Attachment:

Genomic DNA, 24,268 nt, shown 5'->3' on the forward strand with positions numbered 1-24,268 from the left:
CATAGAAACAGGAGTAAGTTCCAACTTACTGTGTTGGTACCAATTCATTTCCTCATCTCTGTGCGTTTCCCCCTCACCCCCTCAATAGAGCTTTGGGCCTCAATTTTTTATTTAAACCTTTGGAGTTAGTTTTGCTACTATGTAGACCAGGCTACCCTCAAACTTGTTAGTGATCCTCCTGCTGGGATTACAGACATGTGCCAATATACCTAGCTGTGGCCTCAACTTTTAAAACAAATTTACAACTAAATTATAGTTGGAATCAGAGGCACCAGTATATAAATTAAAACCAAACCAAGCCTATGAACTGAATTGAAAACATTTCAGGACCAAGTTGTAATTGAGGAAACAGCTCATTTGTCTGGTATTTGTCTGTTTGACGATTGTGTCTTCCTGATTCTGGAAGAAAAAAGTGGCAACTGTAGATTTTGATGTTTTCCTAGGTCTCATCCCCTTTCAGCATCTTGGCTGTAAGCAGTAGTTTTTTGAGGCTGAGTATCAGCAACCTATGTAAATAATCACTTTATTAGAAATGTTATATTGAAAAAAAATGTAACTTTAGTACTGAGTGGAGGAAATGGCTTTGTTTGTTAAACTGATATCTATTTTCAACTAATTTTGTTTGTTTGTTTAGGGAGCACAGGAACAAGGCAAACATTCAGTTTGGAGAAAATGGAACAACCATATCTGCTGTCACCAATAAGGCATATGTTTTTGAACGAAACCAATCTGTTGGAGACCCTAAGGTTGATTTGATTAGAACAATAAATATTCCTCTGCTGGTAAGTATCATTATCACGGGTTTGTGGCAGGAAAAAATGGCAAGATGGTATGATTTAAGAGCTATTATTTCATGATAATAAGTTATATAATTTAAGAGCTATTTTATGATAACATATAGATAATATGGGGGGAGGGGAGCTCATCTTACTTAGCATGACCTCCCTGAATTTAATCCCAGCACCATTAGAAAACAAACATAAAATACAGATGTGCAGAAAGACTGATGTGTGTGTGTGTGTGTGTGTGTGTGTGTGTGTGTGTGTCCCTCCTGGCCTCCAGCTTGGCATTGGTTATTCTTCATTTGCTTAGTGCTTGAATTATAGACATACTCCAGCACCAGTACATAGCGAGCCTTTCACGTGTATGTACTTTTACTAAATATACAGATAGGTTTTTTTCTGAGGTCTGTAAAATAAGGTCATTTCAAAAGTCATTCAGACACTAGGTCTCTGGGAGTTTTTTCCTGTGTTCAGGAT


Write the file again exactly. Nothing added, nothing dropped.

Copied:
Genomic DNA, 24,268 nt, shown 5'->3' on the forward strand with positions numbered 1-24,268 from the left:
CATAGAAACAGGAGTAAGTTCCAACTTACTGTGTTGGTACCAATTCATTTCCTCATCTCTGTGCGTTTCCCCCTCACCCCCTCAATAGAGCTTTGGGCCTCAATTTTTTATTTAAACCTTTGGAGTTAGTTTTGCTACTATGTAGACCAGGCTACCCTCAAACTTGTTAGTGATCCTCCTGCTGGGATTACAGACATGTGCCAATATACCTAGCTGTGGCCTCAACTTTTAAAACAAATTTACAACTAAATTATAGTTGGAATCAGAGGCACCAGTATATAAATTAAAACCAAACCAAGCCTATGAACTGAATTGAAAACATTTCAGGACCAAGTTGTAATTGAGGAAACAGCTCATTTGTCTGGTATTTGTCTGTTTGACGATTGTGTCTTCCTGATTCTGGAAGAAAAAAGTGGCAACTGTAGATTTTGATGTTTTCCTAGGTCTCATCCCCTTTCAGCATCTTGGCTGTAAGCAGTAGTTTTTTGAGGCTGAGTATCAGCAACCTATGTAAATAATCACTTTATTAGAAATGTTATATTGAAAAAAAATGTAACTTTAGTACTGAGTGGAGGAAATGGCTTTGTTTGTTAAACTGATATCTATTTTCAACTAATTTTGTTTGTTTGTTTAGGGAGCACAGGAACAAGGCAAACATTCAGTTTGGAGAAAATGGAACAACCATATCTGCTGTCACCAATAAGGCATATGTTTTTGAACGAAACCAATCTGTTGGAGACCCTAAGGTTGATTTGATTAGAACAATAAATATTCCTCTGCTGGTAAGTATCATTATCACGGGTTTGTGGCAGGAAAAAATGGCAAGATGGTATGATTTAAGAGCTATTATTTCATGATAATAAGTTATATAATTTAAGAGCTATTTTATGATAACATATAGATAATATGGGGGGAGGGGAGCTCATCTTACTTAGCATGACCTCCCTGAATTTAATCCCAGCACCATTAGAAAACAAACATAAAATACAGATGTGCAGAAAGACTGATGTGTGTGTGTGTGTGTGTGTGTGTGTGTGTGTGTGTGTCCCTCCTGGCCTCCAGCTTGGCATTGGTTATTCTTCATTTGCTTAGTGCTTGAATTATAGACATACTCCAGCACCAGTACATAGCGAGCCTTTCACGTGTATGTACTTTTACTAAATATACAGATAGGTTTTTTTCTGAGGTCTGTAAAATAAGGTCATTTCAAAAGTCATTCAGACACTAGGTCTCTGGGAGTTTTTTCCTGTGTTCAGGAT